A few weekends back, I decided to take a solo sunrise hike to the top of Rattlesnake Ledge. As I noted in a previous post about this hike, Rattlesnake is an easy 2 mile hike up to the top, so I figured I could getting to the trailhead an hour before the estimated 5:15am sunrise would give me plenty of time. I brought a picnic blanket, lunch and a book, and set off from my apartment at 3:30–since there was almost no traffic to speak of, the drive was much shorter than usual. The main parking lot was gated, so I ended up parking in the limited space next to it. It wasn’t until I reached the map at the start of the trail that I realized I had driven to the Snoqualmie Point side of Rattlesnake, about a 10.5 mile trek from where I wanted to be by sunrise. Since I couldn’t possibly make it there in time, I decided to go for the new trail instead (unlike Rattlesnake Ledge, this side of the mountain requires a Discover Pass, so make sure to hang yours before starting your hike).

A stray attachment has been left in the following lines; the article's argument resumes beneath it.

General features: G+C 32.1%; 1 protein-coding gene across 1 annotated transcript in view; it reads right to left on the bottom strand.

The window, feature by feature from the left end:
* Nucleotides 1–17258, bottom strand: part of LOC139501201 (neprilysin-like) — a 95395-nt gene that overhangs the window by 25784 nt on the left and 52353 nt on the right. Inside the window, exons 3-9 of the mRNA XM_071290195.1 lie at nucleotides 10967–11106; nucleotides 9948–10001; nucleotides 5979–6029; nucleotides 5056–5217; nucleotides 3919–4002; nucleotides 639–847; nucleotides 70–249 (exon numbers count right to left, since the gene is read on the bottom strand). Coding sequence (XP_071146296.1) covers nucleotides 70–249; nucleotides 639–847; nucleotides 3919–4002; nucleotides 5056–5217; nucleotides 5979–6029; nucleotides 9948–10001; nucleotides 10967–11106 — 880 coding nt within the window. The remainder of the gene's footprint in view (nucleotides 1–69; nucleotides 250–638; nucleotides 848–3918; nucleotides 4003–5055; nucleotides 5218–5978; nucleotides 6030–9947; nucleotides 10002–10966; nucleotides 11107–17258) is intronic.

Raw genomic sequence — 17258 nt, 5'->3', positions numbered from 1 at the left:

I made it to the first viewpoint, Stan’s Overlook, at 2.5 miles in and caught the sunrise–it was gorgeous! The trail was relatively easy and well-maintained, even throughout the forested area. I did get to walk through several spiderwebs on the way up to Grand Prospect, which is 5 miles in and served as my stopping point for the day. I put on sunscreen, set up my blanket and started reading. I didn’t see a soul until around 8am, when a trail runner who was planning on doing the entire 21 miles to and from the Ledge passed by. It was so peaceful here, and although I obviously can’t speak for the entire length of the trail, I would highly recommend Rattlesnake Mountain for an easy day hike, 6.5/10!